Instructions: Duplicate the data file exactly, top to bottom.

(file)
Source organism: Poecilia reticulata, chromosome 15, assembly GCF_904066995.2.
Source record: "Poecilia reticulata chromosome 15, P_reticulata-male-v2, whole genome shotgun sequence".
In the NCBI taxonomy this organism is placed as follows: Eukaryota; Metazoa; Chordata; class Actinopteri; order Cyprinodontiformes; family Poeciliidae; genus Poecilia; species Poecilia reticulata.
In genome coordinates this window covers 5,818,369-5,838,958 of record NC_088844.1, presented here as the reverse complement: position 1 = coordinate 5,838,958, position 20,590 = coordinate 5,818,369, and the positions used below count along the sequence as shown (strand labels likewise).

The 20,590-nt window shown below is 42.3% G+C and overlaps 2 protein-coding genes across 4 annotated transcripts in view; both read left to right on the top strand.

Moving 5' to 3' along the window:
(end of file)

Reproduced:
Source organism: Poecilia reticulata, chromosome 15, assembly GCF_904066995.2.
Source record: "Poecilia reticulata chromosome 15, P_reticulata-male-v2, whole genome shotgun sequence".
In the NCBI taxonomy this organism is placed as follows: Eukaryota; Metazoa; Chordata; class Actinopteri; order Cyprinodontiformes; family Poeciliidae; genus Poecilia; species Poecilia reticulata.
In genome coordinates this window covers 5,818,369-5,838,958 of record NC_088844.1, presented here as the reverse complement: position 1 = coordinate 5,838,958, position 20,590 = coordinate 5,818,369, and the positions used below count along the sequence as shown (strand labels likewise).

The 20,590-nt window shown below is 42.3% G+C and overlaps 2 protein-coding genes across 4 annotated transcripts in view; both read left to right on the top strand.

Moving 5' to 3' along the window: